Sometimes when watching a movie, one scene can bring that entire film to life, or give you a sense of ownership of that film (or of being owned by it) even when all your critical senses might be fighting against you. This article will be the first in an occasional series where I look at the scenes which do that for me. And today, in honour of the 60th anniversary of Star Trek, I’m going for a doozy!
Released in 1979 and directed by filmmaking great, Robert Wise, Star Trek: The Motion Picture carried a lot of baggage and continues struggling with much of that baggage today.
In the wake of the astonishing box office and cultural success of Star Wars, Paramount Pictures finally gave the greenlight to a long gestating relaunch of their own science-fiction franchise, one which would bring to the big screen the much-loved cast of the CBS TV series, cancelled a decade before.
With a (for its time) astronomically huge budget of around $46 million, mixed reviews from the critics (who found the film ponderous and lacking in the sheer verve of George Lucas’ blockbuster) and less than expected earnings from cinema audiences, the film was considered a failure by some.
Regardless of what might be seen as its failings, there is a scene early in the film so audacious that I can’t help but fall in love with this lopsided puppy every single time.
The story is set some unspecified period of time after the TV show’s five year mission. As a result of a huge, galactic something making its way grumpily towards Earth, wiping out everything and some unfortunate Klingons in its path, a now desk-bound, pen pushing Admiral Kirk (William Shatner, of course) fights his way back into the command seat of Starfleet’s greatest spaceship, the U.S.S. Enterprise.
Transporting up to a station orbiting above the Earth, Kirk is greeted by his old Engineer, Commander Scott, or Scotty with the suspect accent as we know him better (still portrayed by James Doohan). As a plot point, this is done because the still-being-refurbished Enterprise is having some technical issues and its own transporters are out of order (leading to the icky death of some clumsily rematerialized crew members later), however it’s also done to give Star Trek: The Motion Picture its single greatest scene.
Scotty takes Kirk across to the Enterprise in a small shuttlecraft and both Kirk and the viewer are given tantalising views of the refurbished ship, ablaze in a sea of lights, in a drydock floating in space. The filmmakers referred to their look for the Enterprise as “an ocean liner in space”, and they really hit a home run with it.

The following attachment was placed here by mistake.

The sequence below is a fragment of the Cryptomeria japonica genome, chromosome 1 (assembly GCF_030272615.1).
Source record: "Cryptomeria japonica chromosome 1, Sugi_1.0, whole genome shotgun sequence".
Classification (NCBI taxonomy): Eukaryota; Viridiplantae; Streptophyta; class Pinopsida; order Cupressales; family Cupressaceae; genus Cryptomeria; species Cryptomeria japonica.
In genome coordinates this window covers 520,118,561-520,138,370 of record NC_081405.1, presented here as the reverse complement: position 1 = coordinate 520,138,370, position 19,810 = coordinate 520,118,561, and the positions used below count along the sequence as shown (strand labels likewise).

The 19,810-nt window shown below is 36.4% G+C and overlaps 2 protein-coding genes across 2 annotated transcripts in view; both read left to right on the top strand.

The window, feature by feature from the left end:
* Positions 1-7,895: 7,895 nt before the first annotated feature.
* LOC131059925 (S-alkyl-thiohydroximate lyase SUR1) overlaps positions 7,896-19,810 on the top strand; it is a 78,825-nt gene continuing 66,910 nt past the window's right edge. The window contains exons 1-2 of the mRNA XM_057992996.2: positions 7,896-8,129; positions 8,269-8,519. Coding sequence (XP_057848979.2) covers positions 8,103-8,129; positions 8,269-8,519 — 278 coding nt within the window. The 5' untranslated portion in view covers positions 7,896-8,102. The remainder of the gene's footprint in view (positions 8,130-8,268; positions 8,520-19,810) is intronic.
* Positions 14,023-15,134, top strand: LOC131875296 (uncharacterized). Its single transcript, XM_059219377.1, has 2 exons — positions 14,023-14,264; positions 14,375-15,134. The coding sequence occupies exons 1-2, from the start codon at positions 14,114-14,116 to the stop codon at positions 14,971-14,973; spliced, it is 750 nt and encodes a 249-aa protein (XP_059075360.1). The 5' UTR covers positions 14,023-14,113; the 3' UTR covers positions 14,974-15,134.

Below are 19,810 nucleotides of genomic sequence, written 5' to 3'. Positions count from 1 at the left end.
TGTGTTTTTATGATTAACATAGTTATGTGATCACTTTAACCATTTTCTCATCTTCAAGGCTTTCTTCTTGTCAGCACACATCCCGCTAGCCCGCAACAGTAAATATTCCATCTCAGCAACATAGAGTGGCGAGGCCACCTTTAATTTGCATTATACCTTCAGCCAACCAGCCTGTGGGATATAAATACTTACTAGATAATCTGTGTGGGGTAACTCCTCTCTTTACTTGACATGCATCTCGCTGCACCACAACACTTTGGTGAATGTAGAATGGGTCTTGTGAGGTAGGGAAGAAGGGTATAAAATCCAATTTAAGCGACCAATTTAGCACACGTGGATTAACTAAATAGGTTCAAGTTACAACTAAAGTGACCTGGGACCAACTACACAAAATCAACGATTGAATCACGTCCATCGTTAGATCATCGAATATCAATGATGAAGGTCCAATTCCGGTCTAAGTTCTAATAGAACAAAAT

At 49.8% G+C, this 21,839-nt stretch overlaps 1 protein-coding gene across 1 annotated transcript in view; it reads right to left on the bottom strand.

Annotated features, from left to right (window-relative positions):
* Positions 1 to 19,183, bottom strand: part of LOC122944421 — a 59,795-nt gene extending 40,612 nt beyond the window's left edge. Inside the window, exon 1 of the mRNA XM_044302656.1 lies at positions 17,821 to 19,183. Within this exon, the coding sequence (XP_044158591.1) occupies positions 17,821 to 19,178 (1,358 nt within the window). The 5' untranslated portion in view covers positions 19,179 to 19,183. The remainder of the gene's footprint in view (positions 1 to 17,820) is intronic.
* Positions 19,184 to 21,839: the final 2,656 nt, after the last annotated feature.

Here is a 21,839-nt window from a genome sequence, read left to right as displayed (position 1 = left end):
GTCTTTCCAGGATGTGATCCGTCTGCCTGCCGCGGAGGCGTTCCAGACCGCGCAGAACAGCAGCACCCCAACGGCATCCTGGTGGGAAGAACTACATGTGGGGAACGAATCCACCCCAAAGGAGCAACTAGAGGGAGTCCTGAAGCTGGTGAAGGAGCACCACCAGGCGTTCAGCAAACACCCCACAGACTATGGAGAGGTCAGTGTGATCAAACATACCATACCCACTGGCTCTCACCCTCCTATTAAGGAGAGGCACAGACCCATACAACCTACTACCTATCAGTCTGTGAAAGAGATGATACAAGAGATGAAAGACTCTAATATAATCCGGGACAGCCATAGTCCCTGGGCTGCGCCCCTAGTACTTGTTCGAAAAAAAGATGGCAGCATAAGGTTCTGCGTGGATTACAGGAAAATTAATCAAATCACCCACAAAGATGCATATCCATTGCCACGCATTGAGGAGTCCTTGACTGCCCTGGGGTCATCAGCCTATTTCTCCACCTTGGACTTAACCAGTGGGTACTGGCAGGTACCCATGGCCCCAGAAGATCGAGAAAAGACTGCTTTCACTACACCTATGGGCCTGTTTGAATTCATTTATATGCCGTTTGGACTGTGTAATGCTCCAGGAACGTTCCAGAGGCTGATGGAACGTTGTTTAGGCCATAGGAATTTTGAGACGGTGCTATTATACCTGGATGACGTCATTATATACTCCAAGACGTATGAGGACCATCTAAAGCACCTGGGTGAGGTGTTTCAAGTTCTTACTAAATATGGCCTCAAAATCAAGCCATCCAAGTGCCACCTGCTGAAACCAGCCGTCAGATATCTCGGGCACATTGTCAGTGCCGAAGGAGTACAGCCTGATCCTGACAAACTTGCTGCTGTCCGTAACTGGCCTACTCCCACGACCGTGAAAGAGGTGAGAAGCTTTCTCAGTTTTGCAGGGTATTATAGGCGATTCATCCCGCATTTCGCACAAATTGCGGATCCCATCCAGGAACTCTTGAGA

As the shuttle draws nearer to the Enterprise, we become Kirk, viewing his beloved spaceship for the first time in years. Jerry Goldsmith’s quite beautiful, rousing and romantic music score underlines both the majesty of the starship and the huge emotions welling up inside Kirk.
At first they move outside the drydock’s frame, flirtatiously teasing us with the beauty inside, the Enterprise’s porcelain curves hidden behind steel and metal. Then Scotty swings the shuttle out wide, letting the drydock’s lacy underwear fall away, revealing the spaceship in all its naked glory.
Scotty cruises the shuttle all around the docked Enterprise allowing Kirk (and us) an intimate view of the ship’s beautiful body, he glides between the wide nacelles like he’s parting the legs of a woman prior to making love, then in an absolute crescendo of visuals and music, he eases the shuttlecraft closer… closer… to the docking port on the Enterprise. The film reaches an almost literal sexual climax as the shuttlecraft enters the Enterprise, joining as one.
Kirk looks at his friend and with a satisfied post-coital tone says, “Thank you, Mr Scott.”
Make no mistake about it, this scene is pornography, plain and simple. It’s hardcore porn that satisfies several fetishes – it’s spaceship porn, special effects porn and out and out Star Trek porn. It shows off the Enterprise lovingly, lustily, it luxuriates in the expertise and skills of the artists and technicians who bring the scene brilliantly to life and it wallows in the characters of Scotty, Kirk and his spaceship amour, the Enterprise. It’s filmed exactly like a love scene, long, sensual shots, music rising and falling with Kirk’s (and our) growing arousal.
The whole scene (from Kirk’s arrival on the space station to the final vehicular penetration) is almost seven minutes long, it serves next to nothing in terms of plot function (the points it does cover could easily be carried elsewhere, and with greater brevity) and in fact, it could be argued that the sequence stops the whole film dead in its tracks. I’d certainly struggle to argue with that.
And yet… the whole thing is played with such breathless devotion to its various fetishes, and with such candour at its intended aims, that what should leave me impatiently drumming my fingers instead has me grinning from ear to ear like a lovesick fool.
It’s pure folly to leave this scene intact, but it’s such a thing of confident and giddy fearlessness to subject a cinema audience to this lust in space that all you can do is surrender to its spunky charm and go with the flow.
After this scene, the film can happily take me wherever it wishes to go. Maybe to even boldly go…